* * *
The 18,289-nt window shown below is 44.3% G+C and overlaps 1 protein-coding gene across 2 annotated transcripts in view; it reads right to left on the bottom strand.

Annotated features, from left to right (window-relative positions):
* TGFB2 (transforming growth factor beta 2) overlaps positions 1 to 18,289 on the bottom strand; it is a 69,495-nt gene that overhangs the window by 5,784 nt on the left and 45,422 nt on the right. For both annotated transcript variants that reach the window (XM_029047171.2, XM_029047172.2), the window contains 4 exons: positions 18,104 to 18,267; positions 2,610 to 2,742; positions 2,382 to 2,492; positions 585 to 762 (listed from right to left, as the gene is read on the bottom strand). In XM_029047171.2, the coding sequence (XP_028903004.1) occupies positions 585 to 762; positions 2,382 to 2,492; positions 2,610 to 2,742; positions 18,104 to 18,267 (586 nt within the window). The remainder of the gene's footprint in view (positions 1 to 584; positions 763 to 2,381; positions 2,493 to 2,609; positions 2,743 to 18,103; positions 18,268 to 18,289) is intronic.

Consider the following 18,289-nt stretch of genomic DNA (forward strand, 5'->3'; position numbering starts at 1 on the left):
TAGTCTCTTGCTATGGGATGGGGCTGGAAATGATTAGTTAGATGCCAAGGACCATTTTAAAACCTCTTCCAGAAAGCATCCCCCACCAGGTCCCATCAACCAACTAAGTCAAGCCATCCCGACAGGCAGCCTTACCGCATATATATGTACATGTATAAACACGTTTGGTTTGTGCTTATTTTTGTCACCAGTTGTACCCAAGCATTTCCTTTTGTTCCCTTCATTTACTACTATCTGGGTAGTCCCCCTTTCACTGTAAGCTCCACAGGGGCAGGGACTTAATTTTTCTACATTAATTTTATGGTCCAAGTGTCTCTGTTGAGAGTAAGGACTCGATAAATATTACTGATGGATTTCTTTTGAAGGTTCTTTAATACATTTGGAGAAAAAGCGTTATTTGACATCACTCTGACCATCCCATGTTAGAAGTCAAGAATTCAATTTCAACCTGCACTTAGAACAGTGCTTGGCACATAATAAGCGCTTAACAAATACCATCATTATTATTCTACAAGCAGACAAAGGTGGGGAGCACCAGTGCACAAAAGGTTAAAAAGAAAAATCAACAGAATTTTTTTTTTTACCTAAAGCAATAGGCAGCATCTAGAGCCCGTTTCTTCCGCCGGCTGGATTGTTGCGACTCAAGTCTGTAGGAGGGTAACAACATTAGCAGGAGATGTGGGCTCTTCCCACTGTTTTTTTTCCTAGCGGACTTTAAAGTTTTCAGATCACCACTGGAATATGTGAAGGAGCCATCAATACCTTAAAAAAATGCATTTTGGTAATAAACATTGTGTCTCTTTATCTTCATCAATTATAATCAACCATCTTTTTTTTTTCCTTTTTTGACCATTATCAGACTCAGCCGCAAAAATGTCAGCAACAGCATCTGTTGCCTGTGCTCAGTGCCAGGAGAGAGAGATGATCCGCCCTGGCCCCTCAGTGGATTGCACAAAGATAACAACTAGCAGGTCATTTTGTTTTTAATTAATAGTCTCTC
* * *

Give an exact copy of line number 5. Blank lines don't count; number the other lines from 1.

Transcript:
TAGTCTCTTGCTATGGGATGGGGCTGGAAATGATTAGTTAGATGCCAAGGACCATTTTAAAACCTCTTCCAGAAAGCATCCCCCACCAGGTCCCATCAACCAACTAAGTCAAGCCATCCCGACAGGCAGCCTTACCGCATATATATGTACATGTATAAACACGTTTGGTTTGTGCTTATTTTTGTCACCAGTTGTACCCAAGCATTTCCTTTTGTTCCCTTCATTTACTACTATCTGGGTAGTCCCCCTTTCACTGTAAGCTCCACAGGGGCAGGGACTTAATTTTTCTACATTAATTTTATGGTCCAAGTGTCTCTGTTGAGAGTAAGGACTCGATAAATATTACTGATGGATTTCTTTTGAAGGTTCTTTAATACATTTGGAGAAAAAGCGTTATTTGACATCACTCTGACCATCCCATGTTAGAAGTCAAGAATTCAATTTCAACCTGCACTTAGAACAGTGCTTGGCACATAATAAGCGCTTAACAAATACCATCATTATTATTCTACAAGCAGACAAAGGTGGGGAGCACCAGTGCACAAAAGGTTAAAAAGAAAAATCAACAGAATTTTTTTTTTTACCTAAAGCAATAGGCAGCATCTAGAGCCCGTTTCTTCCGCCGGCTGGATTGTTGCGACTCAAGTCTGTAGGAGGGTAACAACATTAGCAGGAGATGTGGGCTCTTCCCACTGTTTTTTTTCCTAGCGGACTTTAAAGTTTTCAGATCACCACTGGAATATGTGAAGGAGCCATCAATACCTTAAAAAAATGCATTTTGGTAATAAACATTGTGTCTCTTTATCTTCATCAATTATAATCAACCATCTTTTTTTTTTCCTTTTTTGACCATTATCAGACTCAGCCGCAAAAATGTCAGCAACAGCATCTGTTGCCTGTGCTCAGTGCCAGGAGAGAGAGATGATCCGCCCTGGCCCCTCAGTGGATTGCACAAAGATAACAACTAGCAGGTCATTTTGTTTTTAATTAATAGTCTCTC